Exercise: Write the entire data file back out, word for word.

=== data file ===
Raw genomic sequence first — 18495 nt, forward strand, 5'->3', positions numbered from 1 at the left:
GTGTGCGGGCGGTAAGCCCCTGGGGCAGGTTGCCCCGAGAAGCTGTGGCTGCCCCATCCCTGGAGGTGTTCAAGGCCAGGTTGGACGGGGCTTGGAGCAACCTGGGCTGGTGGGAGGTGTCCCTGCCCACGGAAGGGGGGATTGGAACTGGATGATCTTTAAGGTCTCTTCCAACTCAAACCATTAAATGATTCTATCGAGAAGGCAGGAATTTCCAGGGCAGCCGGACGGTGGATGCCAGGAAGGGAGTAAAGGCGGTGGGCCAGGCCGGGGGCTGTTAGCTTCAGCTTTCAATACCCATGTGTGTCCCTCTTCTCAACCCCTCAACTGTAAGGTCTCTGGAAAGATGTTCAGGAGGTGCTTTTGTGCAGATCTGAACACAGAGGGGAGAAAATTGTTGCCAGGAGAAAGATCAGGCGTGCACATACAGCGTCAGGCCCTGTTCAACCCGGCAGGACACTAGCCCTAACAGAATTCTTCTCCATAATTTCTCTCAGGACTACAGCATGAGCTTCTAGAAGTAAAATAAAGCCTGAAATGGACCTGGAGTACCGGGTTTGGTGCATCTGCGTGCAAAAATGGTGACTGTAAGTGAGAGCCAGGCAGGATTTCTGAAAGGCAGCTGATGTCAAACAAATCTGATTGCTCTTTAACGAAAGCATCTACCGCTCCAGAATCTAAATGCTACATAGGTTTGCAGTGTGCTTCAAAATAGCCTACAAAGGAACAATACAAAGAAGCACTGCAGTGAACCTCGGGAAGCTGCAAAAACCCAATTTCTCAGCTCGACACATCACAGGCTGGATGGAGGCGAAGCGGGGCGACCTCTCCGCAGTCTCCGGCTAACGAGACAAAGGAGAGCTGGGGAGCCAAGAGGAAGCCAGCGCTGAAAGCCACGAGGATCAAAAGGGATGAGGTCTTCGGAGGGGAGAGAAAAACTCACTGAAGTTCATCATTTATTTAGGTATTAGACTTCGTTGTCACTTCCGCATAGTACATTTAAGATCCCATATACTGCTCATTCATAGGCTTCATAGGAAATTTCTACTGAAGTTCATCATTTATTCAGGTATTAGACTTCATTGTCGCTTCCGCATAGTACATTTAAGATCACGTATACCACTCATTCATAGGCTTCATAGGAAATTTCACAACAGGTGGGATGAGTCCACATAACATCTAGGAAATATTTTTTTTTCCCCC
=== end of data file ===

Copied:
Raw genomic sequence first — 18495 nt, forward strand, 5'->3', positions numbered from 1 at the left:
GTGTGCGGGCGGTAAGCCCCTGGGGCAGGTTGCCCCGAGAAGCTGTGGCTGCCCCATCCCTGGAGGTGTTCAAGGCCAGGTTGGACGGGGCTTGGAGCAACCTGGGCTGGTGGGAGGTGTCCCTGCCCACGGAAGGGGGGATTGGAACTGGATGATCTTTAAGGTCTCTTCCAACTCAAACCATTAAATGATTCTATCGAGAAGGCAGGAATTTCCAGGGCAGCCGGACGGTGGATGCCAGGAAGGGAGTAAAGGCGGTGGGCCAGGCCGGGGGCTGTTAGCTTCAGCTTTCAATACCCATGTGTGTCCCTCTTCTCAACCCCTCAACTGTAAGGTCTCTGGAAAGATGTTCAGGAGGTGCTTTTGTGCAGATCTGAACACAGAGGGGAGAAAATTGTTGCCAGGAGAAAGATCAGGCGTGCACATACAGCGTCAGGCCCTGTTCAACCCGGCAGGACACTAGCCCTAACAGAATTCTTCTCCATAATTTCTCTCAGGACTACAGCATGAGCTTCTAGAAGTAAAATAAAGCCTGAAATGGACCTGGAGTACCGGGTTTGGTGCATCTGCGTGCAAAAATGGTGACTGTAAGTGAGAGCCAGGCAGGATTTCTGAAAGGCAGCTGATGTCAAACAAATCTGATTGCTCTTTAACGAAAGCATCTACCGCTCCAGAATCTAAATGCTACATAGGTTTGCAGTGTGCTTCAAAATAGCCTACAAAGGAACAATACAAAGAAGCACTGCAGTGAACCTCGGGAAGCTGCAAAAACCCAATTTCTCAGCTCGACACATCACAGGCTGGATGGAGGCGAAGCGGGGCGACCTCTCCGCAGTCTCCGGCTAACGAGACAAAGGAGAGCTGGGGAGCCAAGAGGAAGCCAGCGCTGAAAGCCACGAGGATCAAAAGGGATGAGGTCTTCGGAGGGGAGAGAAAAACTCACTGAAGTTCATCATTTATTTAGGTATTAGACTTCGTTGTCACTTCCGCATAGTACATTTAAGATCCCATATACTGCTCATTCATAGGCTTCATAGGAAATTTCTACTGAAGTTCATCATTTATTCAGGTATTAGACTTCATTGTCGCTTCCGCATAGTACATTTAAGATCACGTATACCACTCATTCATAGGCTTCATAGGAAATTTCACAACAGGTGGGATGAGTCCACATAACATCTAGGAAATATTTTTTTTTCCCCC